Hydrocarbon Generation Modeling of the Basrah Oil Fields, Southern Iraq
Al-Ameri, Thamer K.*1; Jafar, Mohammad S.2; Pitman, Janet 3
(1) College of Science, University of Baghdad, Baghdad, Iraq. (2) Ministry of Oil, Oil Exploration Co., Baghdad, Iraq. (3) U.S.Geological Survey, Denver, CO.
This paper discusses source rock characterization and the results of one-dimensional petroleum-system modeling of the Upper Jurassic and Lower Cretaceous section underlying prolific Cretaceous and Tertiary reservoirs in oil fields in southern Iraq. The study is based on well data of Majnoon, West Qurna, Nahr Umr, Zubair, and Rumaila oil fields. Burial history models indicate that Upper Jurassic source rocks began and ended oil generation in the Late Cretaceous to Paleogene. Lower to Middle Cretaceous source rocks, in turn, entered the oil window in the late Neogene and are continuing to generate today. The timing of petroleum generation is synchronous with the main tectonic events and trap formation associated with Late Cretaceous closure of the neo-Tethys, continent-continent collision associated with the Zagros orogeny, and Neogene opening of the Gulf of Suez and Red Sea.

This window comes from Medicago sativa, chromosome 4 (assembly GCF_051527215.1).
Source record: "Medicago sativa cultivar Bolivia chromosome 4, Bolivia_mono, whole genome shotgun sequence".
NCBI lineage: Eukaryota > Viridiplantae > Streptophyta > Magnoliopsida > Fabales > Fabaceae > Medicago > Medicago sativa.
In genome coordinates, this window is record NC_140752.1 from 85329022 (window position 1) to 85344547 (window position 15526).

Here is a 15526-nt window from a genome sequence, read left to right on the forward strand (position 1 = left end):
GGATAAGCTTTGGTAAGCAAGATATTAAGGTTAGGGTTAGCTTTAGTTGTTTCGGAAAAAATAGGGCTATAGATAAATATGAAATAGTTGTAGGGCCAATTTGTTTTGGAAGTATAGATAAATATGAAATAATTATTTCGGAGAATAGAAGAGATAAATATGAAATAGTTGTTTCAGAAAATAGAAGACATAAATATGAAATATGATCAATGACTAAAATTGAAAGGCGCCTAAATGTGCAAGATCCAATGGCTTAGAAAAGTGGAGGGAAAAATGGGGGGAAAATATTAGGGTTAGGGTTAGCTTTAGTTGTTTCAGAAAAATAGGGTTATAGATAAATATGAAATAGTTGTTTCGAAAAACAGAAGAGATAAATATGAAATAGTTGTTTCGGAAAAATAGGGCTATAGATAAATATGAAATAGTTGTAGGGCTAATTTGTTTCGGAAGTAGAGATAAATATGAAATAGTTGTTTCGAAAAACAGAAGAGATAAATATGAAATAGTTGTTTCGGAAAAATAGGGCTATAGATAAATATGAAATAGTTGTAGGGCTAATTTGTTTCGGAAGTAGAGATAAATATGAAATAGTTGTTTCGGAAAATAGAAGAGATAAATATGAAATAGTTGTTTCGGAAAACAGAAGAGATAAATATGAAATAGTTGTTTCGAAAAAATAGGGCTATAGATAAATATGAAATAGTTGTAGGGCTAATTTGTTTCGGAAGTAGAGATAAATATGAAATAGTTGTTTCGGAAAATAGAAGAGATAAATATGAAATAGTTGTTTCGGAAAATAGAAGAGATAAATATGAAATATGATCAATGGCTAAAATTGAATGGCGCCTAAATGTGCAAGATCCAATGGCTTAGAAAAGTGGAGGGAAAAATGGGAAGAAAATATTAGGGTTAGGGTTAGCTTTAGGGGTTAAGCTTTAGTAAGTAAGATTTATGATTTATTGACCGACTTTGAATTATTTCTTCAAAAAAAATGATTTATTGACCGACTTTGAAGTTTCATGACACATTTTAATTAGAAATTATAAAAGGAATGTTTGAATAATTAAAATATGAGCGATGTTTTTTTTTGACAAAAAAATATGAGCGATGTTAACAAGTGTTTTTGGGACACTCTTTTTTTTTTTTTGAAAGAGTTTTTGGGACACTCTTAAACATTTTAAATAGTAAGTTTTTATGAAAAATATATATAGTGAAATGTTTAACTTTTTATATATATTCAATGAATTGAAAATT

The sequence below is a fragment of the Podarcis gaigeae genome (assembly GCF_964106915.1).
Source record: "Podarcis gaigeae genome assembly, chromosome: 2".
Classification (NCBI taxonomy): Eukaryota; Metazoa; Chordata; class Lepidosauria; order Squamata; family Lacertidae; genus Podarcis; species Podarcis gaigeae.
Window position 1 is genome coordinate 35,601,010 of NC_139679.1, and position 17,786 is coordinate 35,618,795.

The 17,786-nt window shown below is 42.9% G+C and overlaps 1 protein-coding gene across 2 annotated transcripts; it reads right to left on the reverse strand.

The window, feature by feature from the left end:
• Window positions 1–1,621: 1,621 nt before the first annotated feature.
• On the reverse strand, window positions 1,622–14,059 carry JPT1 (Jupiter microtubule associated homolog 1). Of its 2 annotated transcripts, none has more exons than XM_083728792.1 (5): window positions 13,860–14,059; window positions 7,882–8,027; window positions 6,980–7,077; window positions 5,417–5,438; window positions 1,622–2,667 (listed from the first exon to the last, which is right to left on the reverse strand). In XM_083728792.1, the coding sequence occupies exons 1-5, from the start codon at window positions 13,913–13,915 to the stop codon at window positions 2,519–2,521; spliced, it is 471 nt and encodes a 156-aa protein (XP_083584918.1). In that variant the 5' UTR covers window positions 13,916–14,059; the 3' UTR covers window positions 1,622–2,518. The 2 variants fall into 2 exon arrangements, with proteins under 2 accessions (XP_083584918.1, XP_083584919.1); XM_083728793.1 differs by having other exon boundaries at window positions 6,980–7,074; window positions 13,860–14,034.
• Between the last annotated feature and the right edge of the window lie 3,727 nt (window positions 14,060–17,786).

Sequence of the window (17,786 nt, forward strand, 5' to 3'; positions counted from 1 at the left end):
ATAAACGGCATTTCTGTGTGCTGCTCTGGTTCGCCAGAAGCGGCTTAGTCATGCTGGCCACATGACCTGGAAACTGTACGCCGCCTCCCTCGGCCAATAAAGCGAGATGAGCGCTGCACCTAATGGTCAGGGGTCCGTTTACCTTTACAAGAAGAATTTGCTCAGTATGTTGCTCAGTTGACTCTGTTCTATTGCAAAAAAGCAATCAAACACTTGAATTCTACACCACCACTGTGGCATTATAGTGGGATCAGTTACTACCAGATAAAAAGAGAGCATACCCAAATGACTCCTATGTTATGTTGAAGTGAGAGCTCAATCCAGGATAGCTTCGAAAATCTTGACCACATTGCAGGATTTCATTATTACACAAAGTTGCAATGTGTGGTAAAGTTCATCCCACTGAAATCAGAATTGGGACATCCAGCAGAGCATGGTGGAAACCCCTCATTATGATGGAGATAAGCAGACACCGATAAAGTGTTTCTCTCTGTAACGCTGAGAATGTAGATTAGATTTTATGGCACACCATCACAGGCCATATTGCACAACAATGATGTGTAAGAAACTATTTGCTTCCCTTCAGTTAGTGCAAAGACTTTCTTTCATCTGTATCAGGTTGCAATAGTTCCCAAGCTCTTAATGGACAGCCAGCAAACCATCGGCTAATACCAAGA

Palynofacies and pyrolysis data provide important insights into the source rock potential of the Lower Cretaceous Sulaiy and Lower Yamama Formations and Upper Jurassic Najmah Formation. The extent to which Upper Jurassic source rocks contributed petroleum charge to younger Cretaceous reservoirs is uncertain because Upper Jurassic evaporites (Gotnia Formation) overlie Jurassic source facies and are regarded as a regional seal. The younger Cretaceous section contains only minor source rocks that were not buried deep enough for significant hydrocarbon generation.
AAPG Search and Discovery Article #90141©2012, GEO-2012, 10th Middle East Geosciences Conference and Exhibition, 4-7 March 2012, Manama, Bahrain